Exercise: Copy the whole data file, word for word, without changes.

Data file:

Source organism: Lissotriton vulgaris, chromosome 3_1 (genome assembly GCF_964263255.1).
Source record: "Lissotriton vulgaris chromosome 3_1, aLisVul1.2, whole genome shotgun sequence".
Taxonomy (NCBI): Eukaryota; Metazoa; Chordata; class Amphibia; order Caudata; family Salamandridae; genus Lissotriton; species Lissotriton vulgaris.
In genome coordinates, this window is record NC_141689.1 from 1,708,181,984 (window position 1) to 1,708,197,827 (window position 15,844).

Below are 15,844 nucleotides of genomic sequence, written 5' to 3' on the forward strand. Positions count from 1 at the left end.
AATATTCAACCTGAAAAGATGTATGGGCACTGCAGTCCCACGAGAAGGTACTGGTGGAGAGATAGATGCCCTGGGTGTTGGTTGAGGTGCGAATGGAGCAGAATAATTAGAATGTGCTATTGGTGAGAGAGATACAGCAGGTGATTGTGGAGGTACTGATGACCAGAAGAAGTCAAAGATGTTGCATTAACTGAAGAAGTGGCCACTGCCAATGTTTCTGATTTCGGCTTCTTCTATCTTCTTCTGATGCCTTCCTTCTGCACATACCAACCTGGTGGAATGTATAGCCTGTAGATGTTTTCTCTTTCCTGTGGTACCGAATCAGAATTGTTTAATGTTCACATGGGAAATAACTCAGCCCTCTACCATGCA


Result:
Source organism: Lissotriton vulgaris, chromosome 3_1 (genome assembly GCF_964263255.1).
Source record: "Lissotriton vulgaris chromosome 3_1, aLisVul1.2, whole genome shotgun sequence".
Taxonomy (NCBI): Eukaryota; Metazoa; Chordata; class Amphibia; order Caudata; family Salamandridae; genus Lissotriton; species Lissotriton vulgaris.
In genome coordinates, this window is record NC_141689.1 from 1,708,181,984 (window position 1) to 1,708,197,827 (window position 15,844).

Below are 15,844 nucleotides of genomic sequence, written 5' to 3' on the forward strand. Positions count from 1 at the left end.
AATATTCAACCTGAAAAGATGTATGGGCACTGCAGTCCCACGAGAAGGTACTGGTGGAGAGATAGATGCCCTGGGTGTTGGTTGAGGTGCGAATGGAGCAGAATAATTAGAATGTGCTATTGGTGAGAGAGATACAGCAGGTGATTGTGGAGGTACTGATGACCAGAAGAAGTCAAAGATGTTGCATTAACTGAAGAAGTGGCCACTGCCAATGTTTCTGATTTCGGCTTCTTCTATCTTCTTCTGATGCCTTCCTTCTGCACATACCAACCTGGTGGAATGTATAGCCTGTAGATGTTTTCTCTTTCCTGTGGTACCGAATCAGAATTGTTTAATGTTCACATGGGAAATAACTCAGCCCTCTACCATGCA